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Bugs in Love

A Silly Symphony

Release Date : October 1, 1932

Running Time : 7:03


Inventive insects turn a junk yard into an amusement park. The fun is cut short however, by the arrival of a shifty (and hungry) hobo crow.


Bert Gillett
Les Clark
Norm Ferguson
Frenchy de Tremaudan
Dave Hand
Joe D'Igalo
Charles Hutchinson
Ed Love
Bill Roberts
Fred Moore
Frank Tipper
Eddie Donnelly
Hardie Gramatky
Jack King
Tom Palmer
Earl Duvall
Bert Lewis


The last Silly Symphony made in black and white.


United States
Disney Treasures : More Silly Symphonies


The Ink and Paint Club: Episode 38: Infested Silly Symphonies
Mickey's Mouse Tracks: Episode 40
Donald's Quack Attack: Episode 35
The Mickey Mouse Club : January 26, 1956
The Mickey Mouse Club : April 16, 1957

Technical Specification

Color Type: Black & White
Animation Type: Standard animation
Sound Mix: Mono
Aspect Ratio: 1.37 : 1
Negative Format: 35mm
Print Format: 35mm
Cinematographic Process: Spherical
Original Language: English

Released by United Artists Pictures


From Ryan Kilpatrick at The Disney Film Project : For some strange reason, the latest Silly Symphony, Bugs In Love, returns to black and white, after the advent of color with Flowers and Trees and King Neptune. Despite that, it remains an extremely entertaining short that features some top shelf animation.

In truth, this short is really a remake of The Spider and the Fly, an earlier Silly Symphony that also focused on bugs (flies in that case) falling in love then being menaced by a large adversary. In that case it was a spider, but here it is a crow. Then as now, the other bugs rally behind the young lovers to defeat the villain.

The opening of this short shows the bugs at play, and it’s a fascinating piece of work. We see the bugs making makeshift amusement rides from corsets, record players and a plethora of other devices. It brings to mind not only the Pixar film A Bug’s Life, but the real life representation of that film, A Bug’s Land, at Disney’s California Adventure. Again, one always has to wonder how much inspiration for later Disney projects was drawn from these early films.

The young lovers in this case are great characters. The female bug plays hard to get a little, flying into her home to put on makeup, apply lipstick and wait for the male to come and woo her. The personality oozes from both of these characters, in some really fine work by the Disney staff. Without either of them uttering a word, you feel their affection for each other. Okay, they may write words, but the tale is told even before that happens.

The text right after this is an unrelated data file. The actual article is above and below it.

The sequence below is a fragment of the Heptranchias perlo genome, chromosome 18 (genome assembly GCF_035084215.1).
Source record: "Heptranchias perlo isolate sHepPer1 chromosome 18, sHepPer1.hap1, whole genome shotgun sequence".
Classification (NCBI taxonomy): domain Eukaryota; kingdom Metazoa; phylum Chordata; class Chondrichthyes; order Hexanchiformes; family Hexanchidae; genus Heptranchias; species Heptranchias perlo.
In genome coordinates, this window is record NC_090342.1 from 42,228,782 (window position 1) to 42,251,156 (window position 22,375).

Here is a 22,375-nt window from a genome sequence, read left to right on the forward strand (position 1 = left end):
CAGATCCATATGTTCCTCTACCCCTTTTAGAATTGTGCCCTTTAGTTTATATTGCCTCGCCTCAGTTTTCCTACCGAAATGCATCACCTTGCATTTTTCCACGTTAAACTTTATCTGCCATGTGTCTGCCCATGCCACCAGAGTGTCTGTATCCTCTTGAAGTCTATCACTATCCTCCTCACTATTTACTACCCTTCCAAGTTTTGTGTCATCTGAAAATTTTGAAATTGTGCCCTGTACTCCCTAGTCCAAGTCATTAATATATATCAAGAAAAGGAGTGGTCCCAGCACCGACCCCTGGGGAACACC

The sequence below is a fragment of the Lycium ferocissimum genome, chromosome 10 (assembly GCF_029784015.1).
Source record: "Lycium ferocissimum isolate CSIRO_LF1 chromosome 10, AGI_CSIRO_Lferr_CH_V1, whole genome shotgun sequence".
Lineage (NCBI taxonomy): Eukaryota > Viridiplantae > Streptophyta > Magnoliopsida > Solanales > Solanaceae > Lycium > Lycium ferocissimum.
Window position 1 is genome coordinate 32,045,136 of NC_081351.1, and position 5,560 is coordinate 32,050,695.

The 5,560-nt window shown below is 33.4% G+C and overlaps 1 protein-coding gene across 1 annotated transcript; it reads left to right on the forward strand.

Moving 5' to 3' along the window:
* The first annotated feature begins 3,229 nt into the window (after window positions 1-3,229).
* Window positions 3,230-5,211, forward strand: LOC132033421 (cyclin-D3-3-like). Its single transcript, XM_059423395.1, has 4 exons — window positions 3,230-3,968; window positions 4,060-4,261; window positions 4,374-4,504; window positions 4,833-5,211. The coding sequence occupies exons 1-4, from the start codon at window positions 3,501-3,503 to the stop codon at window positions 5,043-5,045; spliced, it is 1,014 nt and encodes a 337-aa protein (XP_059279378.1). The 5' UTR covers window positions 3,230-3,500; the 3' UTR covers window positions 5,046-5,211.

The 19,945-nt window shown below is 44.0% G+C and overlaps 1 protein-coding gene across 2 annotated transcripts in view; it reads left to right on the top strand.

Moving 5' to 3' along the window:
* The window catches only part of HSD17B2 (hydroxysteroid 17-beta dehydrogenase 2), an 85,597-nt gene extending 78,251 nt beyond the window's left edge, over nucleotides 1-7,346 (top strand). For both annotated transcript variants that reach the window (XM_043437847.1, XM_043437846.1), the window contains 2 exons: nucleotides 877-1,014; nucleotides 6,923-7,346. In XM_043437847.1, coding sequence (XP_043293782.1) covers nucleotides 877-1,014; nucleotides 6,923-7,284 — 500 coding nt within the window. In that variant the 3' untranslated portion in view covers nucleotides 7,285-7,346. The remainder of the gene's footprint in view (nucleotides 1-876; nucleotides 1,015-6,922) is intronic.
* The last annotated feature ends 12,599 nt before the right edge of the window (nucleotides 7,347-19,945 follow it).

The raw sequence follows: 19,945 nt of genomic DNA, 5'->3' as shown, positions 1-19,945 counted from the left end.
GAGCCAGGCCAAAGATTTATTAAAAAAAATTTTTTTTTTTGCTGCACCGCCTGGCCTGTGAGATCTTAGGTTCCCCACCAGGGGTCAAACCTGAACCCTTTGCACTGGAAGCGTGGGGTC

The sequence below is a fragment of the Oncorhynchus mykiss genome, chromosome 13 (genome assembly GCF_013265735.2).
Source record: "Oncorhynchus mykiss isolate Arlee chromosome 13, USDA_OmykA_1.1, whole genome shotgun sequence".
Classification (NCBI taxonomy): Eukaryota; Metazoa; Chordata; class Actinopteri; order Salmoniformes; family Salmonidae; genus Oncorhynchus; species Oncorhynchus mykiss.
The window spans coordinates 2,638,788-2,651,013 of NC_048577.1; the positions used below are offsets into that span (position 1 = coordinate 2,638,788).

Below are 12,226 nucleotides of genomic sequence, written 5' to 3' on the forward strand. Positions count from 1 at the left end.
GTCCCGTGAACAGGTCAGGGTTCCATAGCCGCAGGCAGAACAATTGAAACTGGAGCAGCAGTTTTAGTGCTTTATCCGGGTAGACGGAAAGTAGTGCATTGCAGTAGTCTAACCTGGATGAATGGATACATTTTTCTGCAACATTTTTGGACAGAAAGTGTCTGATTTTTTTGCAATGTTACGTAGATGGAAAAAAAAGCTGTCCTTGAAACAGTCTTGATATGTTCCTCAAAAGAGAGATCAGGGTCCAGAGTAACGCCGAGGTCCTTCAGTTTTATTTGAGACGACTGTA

The crow that comes in to attack the two is a masterful villain as well. He is instantly recognizable as the bad guy, and the sense of menace is palpable when he shows up. The crow’s movements and attacks are realistic and terrifying. He manages to lock up the male and chase the female across her home, knocking furniture flying along the way.

The bugs attacking the crow is really the weakest part of the short in my opinion. It could be because we’ve seen it so many times before, but the intensity seems lacking in this one.

It’s interesting here that the male bug is not the dominant figure in the short. Usually, in this style of Disney short, the male saves the female from the dangerous villain, but in this case, that doesn’t happen. The male gets bottled up, literally, at first, then once he’s released he gets captured in an eye dropper. It’s the work of the bugs at large and his woman that gets him out.

The final scene ends up with the two love bugs kissing in triumph. The work in this short on these two characters is fantastic. As a viewer, you find yourself rooting for them throughout and hoping for the best. They end up together, as in any good Disney short, and you end up with a very emotionally satisfying and consistent ending. Bugs in Love is just that – an emotionally satisfying short that features some very nice animation.

From Mac : This one was actually in production at around the same time as Flowers and Trees and before King Neptune, which makes it a little less surprising that this Silly Symphony is in black and white. Don't forget to listen to David's commentary on the DVD if you want to find out more about this cartoon and what became of its characters.

There's a lot of good ideas in this one. If the Silly Symphonies had stayed in black and white, I wonder if the characters in this one might have been developed further in animation and appeared again. As it was, Disney already had hugely popular recurring characters in the Mickey Mouse series whereas the Silly Symphonies offered new experiments in color.

From Rod Bennett : This one is a virtual remake of The Spider and the Fly, with the crow taking over where the spider left off.
From Jerry Edwards : Last Silly Symphony in black and white. As already mentioned, basically just a remake of The Spider and the Fly. One fun bit is the assorted junk used as amusement park rides for the bugs.
From Ryan : This short's opening title is rather different from that of other Disney shorts. Instead of the copyright being printed in Roman numerals, it is printed out in numbers. Several bugs are at a local dump where they have constructed a bug-size playground. A crow comes and tries to eat some of the bugs. One part that is rather unusual for a Disney short is that a female character rescues her boyfriend rather than it being the other way around. This is a wonderful cartoon with exceptional animation.

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